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Honorably Discharged: A Guide to Vaginal Secretions

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Discharge and secretions from and of the vagina are a normal, healthy part of how that anatomy works and part of the reproductive system functioning, even if they somehow seem weird.

The vagina -- which is not the whole of that genitalia, called the vulva, but the flexible tube behind the vaginal opening and inside the body -- is a passageway between the outside of the body and the internal reproductive system. The pH balance of the vagina is acidic, with "good" bacteria that has co-evolved that helps keep infections away. Vaginal secretions are how the vagina cleanses and regulates itself -- how amazing is that? -- in the same sort of way that saliva helps keep our mouths clean and healthy.

Normal discharge

  • is clear and thin -- that sort of discharge usually occurs around ovulation, and vaginal secretions during sexual arousal may also have this appearance
  • is white or slightly yellowish and thick (but does NOT have curdy "chunks") -- much like the consistency of paste, this sort of discharge tends to occur during less fertile times in the monthly cycle
  • has a mild but not unpleasant odor or scent
  • may have a brown tint just before or just after menses.
  • is generally moderate -- not too profuse or too scanty
  • will appear on your underpants, or on your inner labia a lot of the time

Normal discharge is just that: normal. It's not anything to be scared or embarrassed about, there's nothing wrong with it, and vaginas need it around to stay healthy. We don't worry about the saliva that's in our mouths, or worry it might be gross, and the same goes here. Without these discharges, we'd have some problems -- infections more often, uncomfortable sex and the vagina would start to smell pretty darn funky, just like our mouths do when they don't stay clean and hydrated. We need all this slippery stuff.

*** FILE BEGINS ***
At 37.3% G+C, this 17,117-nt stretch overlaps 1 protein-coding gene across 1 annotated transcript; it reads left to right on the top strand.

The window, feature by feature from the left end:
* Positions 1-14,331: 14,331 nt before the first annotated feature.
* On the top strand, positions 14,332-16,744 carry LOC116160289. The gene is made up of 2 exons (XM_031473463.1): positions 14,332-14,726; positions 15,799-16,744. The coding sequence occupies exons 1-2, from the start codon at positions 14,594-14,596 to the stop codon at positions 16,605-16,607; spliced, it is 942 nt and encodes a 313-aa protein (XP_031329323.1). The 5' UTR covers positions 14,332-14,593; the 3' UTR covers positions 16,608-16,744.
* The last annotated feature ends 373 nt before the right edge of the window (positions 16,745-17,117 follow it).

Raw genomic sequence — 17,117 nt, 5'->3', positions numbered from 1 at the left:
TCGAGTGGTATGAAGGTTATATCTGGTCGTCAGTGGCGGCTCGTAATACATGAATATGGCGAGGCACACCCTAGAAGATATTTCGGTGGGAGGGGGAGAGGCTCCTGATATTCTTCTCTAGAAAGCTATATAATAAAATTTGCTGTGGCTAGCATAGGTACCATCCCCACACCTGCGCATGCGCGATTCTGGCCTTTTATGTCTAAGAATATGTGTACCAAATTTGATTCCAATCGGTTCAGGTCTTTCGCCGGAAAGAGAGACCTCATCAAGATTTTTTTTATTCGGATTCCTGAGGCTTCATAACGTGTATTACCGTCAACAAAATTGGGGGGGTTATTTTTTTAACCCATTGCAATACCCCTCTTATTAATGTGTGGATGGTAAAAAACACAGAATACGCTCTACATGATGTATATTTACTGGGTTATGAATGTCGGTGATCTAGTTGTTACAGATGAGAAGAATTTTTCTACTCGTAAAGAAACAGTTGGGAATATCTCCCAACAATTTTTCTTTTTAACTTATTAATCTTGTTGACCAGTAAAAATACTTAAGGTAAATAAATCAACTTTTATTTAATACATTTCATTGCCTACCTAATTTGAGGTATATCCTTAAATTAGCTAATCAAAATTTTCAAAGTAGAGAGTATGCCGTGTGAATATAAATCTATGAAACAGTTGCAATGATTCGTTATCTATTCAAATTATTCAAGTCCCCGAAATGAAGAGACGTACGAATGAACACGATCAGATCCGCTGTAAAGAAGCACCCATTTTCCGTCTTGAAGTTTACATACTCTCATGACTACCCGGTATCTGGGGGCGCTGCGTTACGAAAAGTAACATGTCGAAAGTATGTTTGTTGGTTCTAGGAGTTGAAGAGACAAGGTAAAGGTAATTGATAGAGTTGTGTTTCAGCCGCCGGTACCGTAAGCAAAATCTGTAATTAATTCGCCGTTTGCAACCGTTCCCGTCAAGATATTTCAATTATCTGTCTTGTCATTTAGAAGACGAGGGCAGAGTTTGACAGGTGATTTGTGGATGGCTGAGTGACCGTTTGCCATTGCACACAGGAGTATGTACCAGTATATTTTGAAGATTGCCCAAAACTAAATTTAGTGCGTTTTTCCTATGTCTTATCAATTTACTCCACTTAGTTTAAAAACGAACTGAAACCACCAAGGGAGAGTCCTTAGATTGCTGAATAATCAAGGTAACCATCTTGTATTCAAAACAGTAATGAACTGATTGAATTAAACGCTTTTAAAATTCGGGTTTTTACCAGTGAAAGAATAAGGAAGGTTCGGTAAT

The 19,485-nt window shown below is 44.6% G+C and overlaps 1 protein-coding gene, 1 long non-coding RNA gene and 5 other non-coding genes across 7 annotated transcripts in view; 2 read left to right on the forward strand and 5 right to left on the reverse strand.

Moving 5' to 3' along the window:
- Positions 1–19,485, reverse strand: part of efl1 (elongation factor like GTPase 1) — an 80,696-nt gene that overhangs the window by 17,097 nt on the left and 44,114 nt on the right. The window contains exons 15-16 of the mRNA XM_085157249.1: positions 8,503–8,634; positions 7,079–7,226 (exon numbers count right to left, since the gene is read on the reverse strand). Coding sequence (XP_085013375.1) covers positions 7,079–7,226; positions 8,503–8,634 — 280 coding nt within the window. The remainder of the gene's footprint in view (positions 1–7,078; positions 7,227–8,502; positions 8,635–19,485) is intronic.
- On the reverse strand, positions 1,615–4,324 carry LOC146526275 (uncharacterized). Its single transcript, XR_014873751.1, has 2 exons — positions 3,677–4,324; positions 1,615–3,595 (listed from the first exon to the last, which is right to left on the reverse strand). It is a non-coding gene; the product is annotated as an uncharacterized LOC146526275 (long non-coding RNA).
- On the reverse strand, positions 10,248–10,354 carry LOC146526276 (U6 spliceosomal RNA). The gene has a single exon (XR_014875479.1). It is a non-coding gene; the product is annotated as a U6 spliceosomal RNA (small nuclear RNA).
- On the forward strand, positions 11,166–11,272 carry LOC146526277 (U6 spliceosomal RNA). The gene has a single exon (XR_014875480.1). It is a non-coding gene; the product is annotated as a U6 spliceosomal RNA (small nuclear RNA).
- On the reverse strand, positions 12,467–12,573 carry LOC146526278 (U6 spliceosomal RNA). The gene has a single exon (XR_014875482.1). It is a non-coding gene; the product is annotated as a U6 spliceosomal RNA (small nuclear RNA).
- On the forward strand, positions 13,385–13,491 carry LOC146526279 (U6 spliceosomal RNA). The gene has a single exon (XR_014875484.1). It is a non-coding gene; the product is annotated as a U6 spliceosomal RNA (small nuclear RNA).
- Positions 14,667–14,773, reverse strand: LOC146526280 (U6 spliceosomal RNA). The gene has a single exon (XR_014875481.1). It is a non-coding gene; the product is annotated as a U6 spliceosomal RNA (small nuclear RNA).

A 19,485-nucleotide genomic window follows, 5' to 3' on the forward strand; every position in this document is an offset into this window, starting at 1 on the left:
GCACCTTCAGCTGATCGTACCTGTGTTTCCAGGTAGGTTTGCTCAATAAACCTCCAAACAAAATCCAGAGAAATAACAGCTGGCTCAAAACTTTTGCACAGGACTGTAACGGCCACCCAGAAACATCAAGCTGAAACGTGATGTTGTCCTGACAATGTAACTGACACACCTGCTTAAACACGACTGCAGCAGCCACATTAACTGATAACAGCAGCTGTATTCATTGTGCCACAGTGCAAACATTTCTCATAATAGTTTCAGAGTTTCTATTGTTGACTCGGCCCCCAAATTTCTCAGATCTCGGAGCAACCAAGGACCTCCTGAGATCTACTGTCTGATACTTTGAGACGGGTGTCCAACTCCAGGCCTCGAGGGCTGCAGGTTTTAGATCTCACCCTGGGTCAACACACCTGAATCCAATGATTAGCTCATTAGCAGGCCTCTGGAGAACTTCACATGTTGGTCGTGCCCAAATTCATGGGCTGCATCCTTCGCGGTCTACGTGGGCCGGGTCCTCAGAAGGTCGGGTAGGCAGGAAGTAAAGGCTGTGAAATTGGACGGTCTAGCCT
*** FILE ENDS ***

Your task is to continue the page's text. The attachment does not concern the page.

Discharge that is NOT normal, but a likely signal of infection or illness may:

  • be chunky or very heavy, with small curds like cottage cheese
  • be very watery, or consistently profuse
  • have a strong odor
  • be grayish, greenish, yellow or pinkish

The above sorts of discharge can be due to an infection like bacterial vaginosis or a yeast infection, or to an STI, like gonorrhea, trichomoniasis or chlamydia. In addition, any itching, burning, pain or discomfort -- during urination, sexual activity, or just in daily life -- are also signs of an infection. Some vaginal infections are sexually transmitted via manual, oral, vaginal sex (or anal sex, if vaginal sex was also had with the same condom or with no condom), and that transmission is not limited to heterosexual activity: infections are something all kinds of partners can contract and transmit in a bunch of different ways.

Do know that it's normal for there to be days the vagina seems "not-so-fresh" when it comes to odors or discharges without anything being Big-Time Wrong. While the vagina cleans itself, that process and cycle tends to take a few days at a time. Sometimes we won't have infections, but may have temporary imbalances -- due to diet, stress, hormone levels, soaps, spermicides, semen (if a partner with a penis has recently ejaculated into the vagina, it's normal for it to smell a bit off for a couple days) -- that resolve themselves just fine. What you want to keep an eye out for are differences to scent, color and texture that show up and stick around for more than a few days, or which are causing you any physical discomfort.

If you have any of the above sorts of abnormal discharge for more than a few days, or related symptoms, please see your gynecologist or doctor.